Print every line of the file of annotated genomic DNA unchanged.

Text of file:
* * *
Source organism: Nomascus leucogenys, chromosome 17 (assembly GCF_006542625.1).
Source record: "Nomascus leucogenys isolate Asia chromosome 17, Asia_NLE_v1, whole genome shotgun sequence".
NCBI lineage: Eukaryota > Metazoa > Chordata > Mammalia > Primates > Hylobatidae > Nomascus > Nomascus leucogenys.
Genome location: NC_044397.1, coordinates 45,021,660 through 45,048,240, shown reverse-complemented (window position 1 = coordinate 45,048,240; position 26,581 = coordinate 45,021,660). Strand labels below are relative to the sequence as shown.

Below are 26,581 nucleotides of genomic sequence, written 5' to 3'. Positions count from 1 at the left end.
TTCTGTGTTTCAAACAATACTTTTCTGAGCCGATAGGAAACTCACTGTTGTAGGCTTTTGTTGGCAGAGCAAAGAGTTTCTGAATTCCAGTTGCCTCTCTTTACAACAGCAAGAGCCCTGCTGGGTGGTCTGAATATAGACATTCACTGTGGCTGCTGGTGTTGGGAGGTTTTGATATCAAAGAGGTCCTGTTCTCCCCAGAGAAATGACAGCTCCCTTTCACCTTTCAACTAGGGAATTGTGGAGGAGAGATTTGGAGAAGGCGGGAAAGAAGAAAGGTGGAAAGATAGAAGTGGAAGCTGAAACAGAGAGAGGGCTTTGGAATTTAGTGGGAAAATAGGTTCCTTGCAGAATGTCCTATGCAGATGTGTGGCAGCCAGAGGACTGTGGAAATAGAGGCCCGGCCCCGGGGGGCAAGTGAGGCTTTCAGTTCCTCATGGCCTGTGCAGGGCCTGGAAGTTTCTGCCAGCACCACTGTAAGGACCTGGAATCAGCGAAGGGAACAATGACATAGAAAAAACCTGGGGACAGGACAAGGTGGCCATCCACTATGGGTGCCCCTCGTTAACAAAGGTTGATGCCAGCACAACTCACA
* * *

Source organism: Nomascus leucogenys, chromosome 17 (assembly GCF_006542625.1).
Source record: "Nomascus leucogenys isolate Asia chromosome 17, Asia_NLE_v1, whole genome shotgun sequence".
NCBI lineage: Eukaryota > Metazoa > Chordata > Mammalia > Primates > Hylobatidae > Nomascus > Nomascus leucogenys.
Genome location: NC_044397.1, coordinates 45,021,660 through 45,048,240, shown reverse-complemented (window position 1 = coordinate 45,048,240; position 26,581 = coordinate 45,021,660). Strand labels below are relative to the sequence as shown.

Below are 26,581 nucleotides of genomic sequence, written 5' to 3'. Positions count from 1 at the left end.
TTCTGTGTTTCAAACAATACTTTTCTGAGCCGATAGGAAACTCACTGTTGTAGGCTTTTGTTGGCAGAGCAAAGAGTTTCTGAATTCCAGTTGCCTCTCTTTACAACAGCAAGAGCCCTGCTGGGTGGTCTGAATATAGACATTCACTGTGGCTGCTGGTGTTGGGAGGTTTTGATATCAAAGAGGTCCTGTTCTCCCCAGAGAAATGACAGCTCCCTTTCACCTTTCAACTAGGGAATTGTGGAGGAGAGATTTGGAGAAGGCGGGAAAGAAGAAAGGTGGAAAGATAGAAGTGGAAGCTGAAACAGAGAGAGGGCTTTGGAATTTAGTGGGAAAATAGGTTCCTTGCAGAATGTCCTATGCAGATGTGTGGCAGCCAGAGGACTGTGGAAATAGAGGCCCGGCCCCGGGGGGCAAGTGAGGCTTTCAGTTCCTCATGGCCTGTGCAGGGCCTGGAAGTTTCTGCCAGCACCACTGTAAGGACCTGGAATCAGCGAAGGGAACAATGACATAGAAAAAACCTGGGGACAGGACAAGGTGGCCATCCACTATGGGTGCCCCTCGTTAACAAAGGTTGATGCCAGCACAACTCACA